In this case, Meineke, a franchisor of automotive services, terminated RLB Holdings’ franchise agreements based upon its abandonment of its franchised shops. Meineke brought suit against RLB in North Carolina state court, alleging that RLB breached the franchise agreements and caused Meineke to lose future royalties and advertising fees. The case was removed to the U.S. District Court for the Western District of North Carolina. The District Court granted RLB’s motion for summary judgment, finding that Meineke was not entitled to lost future damages for prospective royalties and advertising fund contributions for the period after the termination of the franchise agreements. Meineke appealed this decision.
In reversing the District Court’s holding, the Fourth Circuit considered whether Meineke was entitled to future damages under the franchise agreements as well as under North Carolina law. The court found that while the franchise agreements did not specifically provide for the recovery of future damages in the event of a breach of contract, such damages were ‘reasonably supposed to have been’ within the contemplation of the parties, so an express written agreement was not required.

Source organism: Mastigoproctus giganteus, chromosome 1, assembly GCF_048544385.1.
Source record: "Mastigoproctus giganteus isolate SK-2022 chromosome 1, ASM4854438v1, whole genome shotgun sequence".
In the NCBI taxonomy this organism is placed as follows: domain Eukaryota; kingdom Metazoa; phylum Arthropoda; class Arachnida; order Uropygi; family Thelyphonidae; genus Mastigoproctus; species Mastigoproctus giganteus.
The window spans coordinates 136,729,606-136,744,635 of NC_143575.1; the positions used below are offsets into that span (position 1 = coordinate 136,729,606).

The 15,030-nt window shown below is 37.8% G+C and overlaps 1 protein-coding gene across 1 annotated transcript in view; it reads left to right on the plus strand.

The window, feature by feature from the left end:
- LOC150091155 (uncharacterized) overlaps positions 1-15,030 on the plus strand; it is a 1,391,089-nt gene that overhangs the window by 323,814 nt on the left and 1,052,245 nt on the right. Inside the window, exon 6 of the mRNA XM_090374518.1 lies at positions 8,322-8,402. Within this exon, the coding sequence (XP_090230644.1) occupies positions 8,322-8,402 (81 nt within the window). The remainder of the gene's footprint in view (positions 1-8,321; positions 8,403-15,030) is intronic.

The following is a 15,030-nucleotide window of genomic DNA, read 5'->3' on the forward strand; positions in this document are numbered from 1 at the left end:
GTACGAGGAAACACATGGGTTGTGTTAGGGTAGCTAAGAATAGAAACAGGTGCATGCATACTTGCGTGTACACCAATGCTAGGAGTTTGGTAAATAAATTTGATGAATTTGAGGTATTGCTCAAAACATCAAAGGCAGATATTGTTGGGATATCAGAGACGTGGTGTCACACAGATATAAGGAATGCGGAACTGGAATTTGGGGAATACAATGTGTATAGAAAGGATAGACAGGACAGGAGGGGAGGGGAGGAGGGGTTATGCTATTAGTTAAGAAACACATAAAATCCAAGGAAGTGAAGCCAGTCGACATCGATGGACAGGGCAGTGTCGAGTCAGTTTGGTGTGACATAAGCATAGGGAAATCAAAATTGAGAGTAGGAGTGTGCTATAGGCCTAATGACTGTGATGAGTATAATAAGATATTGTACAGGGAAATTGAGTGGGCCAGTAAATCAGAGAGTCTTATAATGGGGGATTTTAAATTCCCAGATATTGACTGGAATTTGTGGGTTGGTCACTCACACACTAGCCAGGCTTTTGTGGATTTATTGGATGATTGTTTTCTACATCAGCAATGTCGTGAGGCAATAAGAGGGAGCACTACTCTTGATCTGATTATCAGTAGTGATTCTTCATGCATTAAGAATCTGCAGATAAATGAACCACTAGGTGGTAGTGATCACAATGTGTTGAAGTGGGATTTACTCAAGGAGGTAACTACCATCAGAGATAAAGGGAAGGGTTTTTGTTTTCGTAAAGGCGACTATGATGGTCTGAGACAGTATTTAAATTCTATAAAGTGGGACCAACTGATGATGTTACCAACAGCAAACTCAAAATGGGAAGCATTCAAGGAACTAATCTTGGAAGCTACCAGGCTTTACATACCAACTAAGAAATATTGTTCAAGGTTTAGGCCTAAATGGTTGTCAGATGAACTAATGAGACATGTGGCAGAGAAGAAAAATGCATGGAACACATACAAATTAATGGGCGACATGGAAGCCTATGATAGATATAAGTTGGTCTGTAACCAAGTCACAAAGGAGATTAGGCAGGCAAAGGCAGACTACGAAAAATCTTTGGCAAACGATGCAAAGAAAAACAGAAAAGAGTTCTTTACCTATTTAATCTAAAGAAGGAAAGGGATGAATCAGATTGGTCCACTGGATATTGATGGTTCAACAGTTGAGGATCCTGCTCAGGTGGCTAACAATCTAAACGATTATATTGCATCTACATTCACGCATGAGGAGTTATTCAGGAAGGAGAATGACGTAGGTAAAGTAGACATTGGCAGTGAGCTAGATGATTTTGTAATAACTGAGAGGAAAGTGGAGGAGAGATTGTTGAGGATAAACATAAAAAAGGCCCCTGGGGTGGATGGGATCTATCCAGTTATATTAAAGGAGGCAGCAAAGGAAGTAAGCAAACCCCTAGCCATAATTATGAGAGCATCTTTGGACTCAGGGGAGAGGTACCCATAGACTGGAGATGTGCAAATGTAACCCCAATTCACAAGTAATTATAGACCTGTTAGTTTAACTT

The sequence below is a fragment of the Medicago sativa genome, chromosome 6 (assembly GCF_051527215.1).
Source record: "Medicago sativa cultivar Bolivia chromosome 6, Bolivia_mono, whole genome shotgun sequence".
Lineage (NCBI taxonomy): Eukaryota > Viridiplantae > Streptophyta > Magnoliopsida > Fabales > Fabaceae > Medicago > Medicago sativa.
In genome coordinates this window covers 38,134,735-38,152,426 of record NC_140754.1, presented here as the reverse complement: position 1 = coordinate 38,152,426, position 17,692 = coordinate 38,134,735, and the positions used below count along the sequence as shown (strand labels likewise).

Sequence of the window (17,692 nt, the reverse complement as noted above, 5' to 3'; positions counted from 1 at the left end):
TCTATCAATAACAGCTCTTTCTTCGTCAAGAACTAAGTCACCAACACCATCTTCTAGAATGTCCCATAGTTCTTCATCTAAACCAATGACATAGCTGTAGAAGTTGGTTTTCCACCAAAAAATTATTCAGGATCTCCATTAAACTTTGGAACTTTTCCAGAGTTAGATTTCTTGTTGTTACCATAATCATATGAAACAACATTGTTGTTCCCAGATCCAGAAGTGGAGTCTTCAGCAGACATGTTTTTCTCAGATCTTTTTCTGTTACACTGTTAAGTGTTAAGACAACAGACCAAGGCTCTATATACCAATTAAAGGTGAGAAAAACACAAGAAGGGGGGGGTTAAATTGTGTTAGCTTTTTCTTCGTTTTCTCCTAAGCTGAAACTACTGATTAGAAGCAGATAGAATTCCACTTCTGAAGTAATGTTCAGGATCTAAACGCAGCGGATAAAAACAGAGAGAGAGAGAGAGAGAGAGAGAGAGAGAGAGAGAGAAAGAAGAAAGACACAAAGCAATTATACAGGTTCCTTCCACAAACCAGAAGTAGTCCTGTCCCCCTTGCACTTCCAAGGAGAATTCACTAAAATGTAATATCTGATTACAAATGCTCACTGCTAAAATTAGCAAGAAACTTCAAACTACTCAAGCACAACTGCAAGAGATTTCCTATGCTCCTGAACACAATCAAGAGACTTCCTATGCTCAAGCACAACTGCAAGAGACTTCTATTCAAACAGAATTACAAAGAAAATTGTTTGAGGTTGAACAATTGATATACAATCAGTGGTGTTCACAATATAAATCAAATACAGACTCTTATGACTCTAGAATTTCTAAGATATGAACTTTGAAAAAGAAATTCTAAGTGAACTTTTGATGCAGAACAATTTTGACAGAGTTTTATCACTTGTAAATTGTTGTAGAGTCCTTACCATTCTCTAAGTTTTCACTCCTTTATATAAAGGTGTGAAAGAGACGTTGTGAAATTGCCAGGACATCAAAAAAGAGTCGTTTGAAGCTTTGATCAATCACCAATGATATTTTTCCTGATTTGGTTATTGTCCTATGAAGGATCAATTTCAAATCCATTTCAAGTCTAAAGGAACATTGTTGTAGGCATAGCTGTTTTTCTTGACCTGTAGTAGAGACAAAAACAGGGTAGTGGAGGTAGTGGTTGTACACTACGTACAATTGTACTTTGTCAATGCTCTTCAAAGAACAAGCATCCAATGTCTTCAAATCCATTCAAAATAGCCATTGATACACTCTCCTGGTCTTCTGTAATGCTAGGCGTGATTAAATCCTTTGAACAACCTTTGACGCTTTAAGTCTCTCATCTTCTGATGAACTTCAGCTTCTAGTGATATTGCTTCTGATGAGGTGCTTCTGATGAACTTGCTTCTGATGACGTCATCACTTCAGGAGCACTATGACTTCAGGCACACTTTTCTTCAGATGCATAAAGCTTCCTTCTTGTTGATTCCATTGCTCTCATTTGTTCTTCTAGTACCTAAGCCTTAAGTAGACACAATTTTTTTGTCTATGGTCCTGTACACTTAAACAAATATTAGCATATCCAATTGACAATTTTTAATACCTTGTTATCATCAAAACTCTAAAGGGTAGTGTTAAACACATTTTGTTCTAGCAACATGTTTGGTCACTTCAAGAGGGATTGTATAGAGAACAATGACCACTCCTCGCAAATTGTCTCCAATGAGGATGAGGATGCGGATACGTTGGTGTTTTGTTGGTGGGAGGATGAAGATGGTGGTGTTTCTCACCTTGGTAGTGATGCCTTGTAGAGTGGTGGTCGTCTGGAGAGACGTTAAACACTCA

The Fourth Circuit went on to explain that the recovery of future damages was not an unduly conjectural, remote, or speculative claim under North Carolina law, even if RLB claimed it was unprofitable. The court found that the franchisee’s payment obligations were based on its sales and not on its profits. By basing its claim for future damages on the franchisee’s historical performance, Meineke properly used what the Fourth Circuit found to be the widely accepted methodology of using past profits as a basis for calculating future lost profits.
Carl Zwisler , IDI franchising Country Expert for U.S.A., and Katherine L. Wallman, Gray Plant Mooty.